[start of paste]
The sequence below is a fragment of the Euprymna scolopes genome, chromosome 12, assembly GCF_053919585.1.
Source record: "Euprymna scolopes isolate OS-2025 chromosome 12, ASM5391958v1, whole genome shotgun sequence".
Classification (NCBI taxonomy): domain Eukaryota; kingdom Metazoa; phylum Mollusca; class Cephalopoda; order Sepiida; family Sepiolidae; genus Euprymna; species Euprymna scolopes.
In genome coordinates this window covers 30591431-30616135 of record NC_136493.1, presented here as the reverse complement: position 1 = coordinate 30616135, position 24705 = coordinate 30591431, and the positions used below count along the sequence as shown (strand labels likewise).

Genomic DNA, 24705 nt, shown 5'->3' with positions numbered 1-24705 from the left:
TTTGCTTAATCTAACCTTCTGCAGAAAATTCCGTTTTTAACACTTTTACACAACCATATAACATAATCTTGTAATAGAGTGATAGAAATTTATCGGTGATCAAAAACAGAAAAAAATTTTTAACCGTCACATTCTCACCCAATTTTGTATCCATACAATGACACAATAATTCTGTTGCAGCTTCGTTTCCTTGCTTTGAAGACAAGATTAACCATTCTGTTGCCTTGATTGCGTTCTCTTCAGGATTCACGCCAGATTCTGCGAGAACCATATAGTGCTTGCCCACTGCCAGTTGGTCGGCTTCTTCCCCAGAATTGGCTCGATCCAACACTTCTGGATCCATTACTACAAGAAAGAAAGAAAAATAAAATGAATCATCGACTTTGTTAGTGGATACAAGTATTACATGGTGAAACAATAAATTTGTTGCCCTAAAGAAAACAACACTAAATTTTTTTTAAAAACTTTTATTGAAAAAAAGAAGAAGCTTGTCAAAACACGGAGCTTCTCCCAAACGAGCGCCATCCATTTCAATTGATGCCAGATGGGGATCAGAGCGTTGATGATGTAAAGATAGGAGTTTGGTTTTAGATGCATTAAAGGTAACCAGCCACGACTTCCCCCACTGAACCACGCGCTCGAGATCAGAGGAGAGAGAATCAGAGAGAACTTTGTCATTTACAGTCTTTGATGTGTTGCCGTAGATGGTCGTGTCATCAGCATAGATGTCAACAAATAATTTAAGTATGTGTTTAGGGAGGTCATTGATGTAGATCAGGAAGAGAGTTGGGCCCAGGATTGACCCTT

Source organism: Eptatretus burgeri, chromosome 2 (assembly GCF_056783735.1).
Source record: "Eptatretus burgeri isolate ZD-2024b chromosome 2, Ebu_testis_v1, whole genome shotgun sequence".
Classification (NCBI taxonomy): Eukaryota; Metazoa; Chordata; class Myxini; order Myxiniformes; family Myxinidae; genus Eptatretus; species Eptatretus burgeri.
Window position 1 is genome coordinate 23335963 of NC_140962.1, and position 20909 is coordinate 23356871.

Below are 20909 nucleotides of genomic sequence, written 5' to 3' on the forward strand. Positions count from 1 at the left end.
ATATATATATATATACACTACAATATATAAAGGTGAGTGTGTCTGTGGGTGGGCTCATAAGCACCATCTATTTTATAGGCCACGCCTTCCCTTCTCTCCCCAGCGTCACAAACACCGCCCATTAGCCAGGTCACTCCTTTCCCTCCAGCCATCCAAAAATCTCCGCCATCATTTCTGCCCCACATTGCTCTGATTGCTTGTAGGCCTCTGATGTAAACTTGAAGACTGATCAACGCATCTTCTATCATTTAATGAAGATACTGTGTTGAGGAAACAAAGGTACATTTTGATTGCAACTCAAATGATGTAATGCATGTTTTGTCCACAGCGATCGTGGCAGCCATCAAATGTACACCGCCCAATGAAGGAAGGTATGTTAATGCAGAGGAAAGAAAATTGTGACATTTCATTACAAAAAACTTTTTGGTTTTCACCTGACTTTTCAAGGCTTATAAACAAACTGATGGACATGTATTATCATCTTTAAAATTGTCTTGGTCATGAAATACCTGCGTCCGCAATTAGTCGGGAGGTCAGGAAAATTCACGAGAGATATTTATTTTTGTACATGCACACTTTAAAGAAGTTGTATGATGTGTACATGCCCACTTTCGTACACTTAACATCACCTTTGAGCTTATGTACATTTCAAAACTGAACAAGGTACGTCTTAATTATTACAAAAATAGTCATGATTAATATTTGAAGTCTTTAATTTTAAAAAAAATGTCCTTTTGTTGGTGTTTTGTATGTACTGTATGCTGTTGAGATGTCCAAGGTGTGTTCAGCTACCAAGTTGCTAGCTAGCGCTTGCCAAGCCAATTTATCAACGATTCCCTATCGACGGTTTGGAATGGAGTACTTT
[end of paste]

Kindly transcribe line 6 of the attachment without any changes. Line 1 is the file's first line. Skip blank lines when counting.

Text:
TTTGCTTAATCTAACCTTCTGCAGAAAATTCCGTTTTTAACACTTTTACACAACCATATAACATAATCTTGTAATAGAGTGATAGAAATTTATCGGTGATCAAAAACAGAAAAAAATTTTTAACCGTCACATTCTCACCCAATTTTGTATCCATACAATGACACAATAATTCTGTTGCAGCTTCGTTTCCTTGCTTTGAAGACAAGATTAACCATTCTGTTGCCTTGATTGCGTTCTCTTCAGGATTCACGCCAGATTCTGCGAGAACCATATAGTGCTTGCCCACTGCCAGTTGGTCGGCTTCTTCCCCAGAATTGGCTCGATCCAACACTTCTGGATCCATTACTACAAGAAAGAAAGAAAAATAAAATGAATCATCGACTTTGTTAGTGGATACAAGTATTACATGGTGAAACAATAAATTTGTTGCCCTAAAGAAAACAACACTAAATTTTTTTTAAAAACTTTTATTGAAAAAAAGAAGAAGCTTGTCAAAACACGGAGCTTCTCCCAAACGAGCGCCATCCATTTCAATTGATGCCAGATGGGGATCAGAGCGTTGATGATGTAAAGATAGGAGTTTGGTTTTAGATGCATTAAAGGTAACCAGCCACGACTTCCCCCACTGAACCACGCGCTCGAGATCAGAGGAGAGAGAATCAGAGAGAACTTTGTCATTTACAGTCTTTGATGTGTTGCCGTAGATGGTCGTGTCATCAGCATAGATGTCAACAAATAATTTAAGTATGTGTTTAGGGAGGTCATTGATGTAGATCAGGAAGAGAGTTGGGCCCAGGATTGACCCTT